It may have been more appropriate for the ribbon cut in front of the new Center for Health and Successful Living to be pink rather than red, but the symbolism was the same.Dignitaries and directors were joined in opening the center by Gladys Thompson, a 12-year breast cancer survivor and mother of co-director Dr. Amy Thompson.
“Witnessing her breast cancer journey and her struggles was the catalyst for the idea of this new center,” said Thompson, professor in the College of Health Sciences. “Our goal is for it to be a beacon of light, hope and support for breast cancer survivors and their families and to help reduce the risk of others developing breast cancer.”
The center is a community hub of resources, education and support for people living with chronic disease and those who seek to improve their health. Rocket Wellness, a health and wellness enhancement program for the UT community, and the Center for Successful Aging, a program for older adults and their families, also are housed in the center and will share several services.
The center is located in Health and Human Services Building Room 1100 on Main Campus.
President Lloyd A. Jacobs and Dr. Jeffrey Gold, chancellor and executive vice president for biosciences and health affairs, and dean of the College of Medicine and Life Sciences, lauded the center’s teamwork approach in creating support services that extend beyond medical care to encompass recovery components such as socialization, exercise, spirituality and community services.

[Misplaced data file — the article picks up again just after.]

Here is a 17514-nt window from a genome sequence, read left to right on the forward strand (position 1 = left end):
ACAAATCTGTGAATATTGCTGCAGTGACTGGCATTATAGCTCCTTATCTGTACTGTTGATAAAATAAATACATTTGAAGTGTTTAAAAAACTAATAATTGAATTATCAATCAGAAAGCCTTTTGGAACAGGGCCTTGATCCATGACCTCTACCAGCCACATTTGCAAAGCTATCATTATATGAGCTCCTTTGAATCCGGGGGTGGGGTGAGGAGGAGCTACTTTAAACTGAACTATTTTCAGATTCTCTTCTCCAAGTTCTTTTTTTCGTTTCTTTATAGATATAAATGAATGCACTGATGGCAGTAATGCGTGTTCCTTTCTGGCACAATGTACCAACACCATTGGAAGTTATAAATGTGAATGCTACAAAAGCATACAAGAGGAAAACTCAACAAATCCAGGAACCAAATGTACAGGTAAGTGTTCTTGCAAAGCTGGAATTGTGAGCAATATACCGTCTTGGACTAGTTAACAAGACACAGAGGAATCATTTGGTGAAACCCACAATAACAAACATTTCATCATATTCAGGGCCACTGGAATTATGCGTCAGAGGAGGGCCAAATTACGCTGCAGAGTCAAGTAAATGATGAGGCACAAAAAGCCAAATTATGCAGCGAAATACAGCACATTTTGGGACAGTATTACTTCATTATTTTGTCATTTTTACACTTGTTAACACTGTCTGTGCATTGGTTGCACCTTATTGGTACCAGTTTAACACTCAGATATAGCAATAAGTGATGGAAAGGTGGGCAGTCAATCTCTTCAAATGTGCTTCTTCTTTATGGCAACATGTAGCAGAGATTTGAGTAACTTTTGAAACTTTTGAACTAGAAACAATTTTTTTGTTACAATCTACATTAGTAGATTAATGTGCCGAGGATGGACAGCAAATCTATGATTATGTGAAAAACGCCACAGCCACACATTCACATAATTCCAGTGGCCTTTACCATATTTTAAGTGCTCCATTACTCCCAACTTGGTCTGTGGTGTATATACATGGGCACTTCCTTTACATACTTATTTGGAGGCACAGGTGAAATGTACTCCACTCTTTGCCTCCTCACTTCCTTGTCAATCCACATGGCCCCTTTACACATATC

Dr. Timothy R. Jordan, professor in the College of Health Sciences and co-director of the center, commented, “One unique aspect of the center’s design is its emphasis on interdisciplinary teaching, learning, research and community service conducted by professors and students within the College of Health Sciences. Because these programs and services are led by faculty and students as part of academic course work, we can offer them free of charge to the community.”
• Walking/physical activity programs;
• Support groups;
• Nutrition counseling;
• Book club for survivors;
• Recreation therapy; and
• Mammography and clinical services support.
Services planned in the future include social work, physical and occupational therapy, legal services, tobacco cessation, health and wellness counseling, education and social events.
The following organizations are collaborating partners with the center: Susan G. Komen of Northwest Ohio, the American Cancer Society, the Toledo-Lucas County Health Department, the Toledo-Lucas County Commission on Minority Health and the Zepf Center.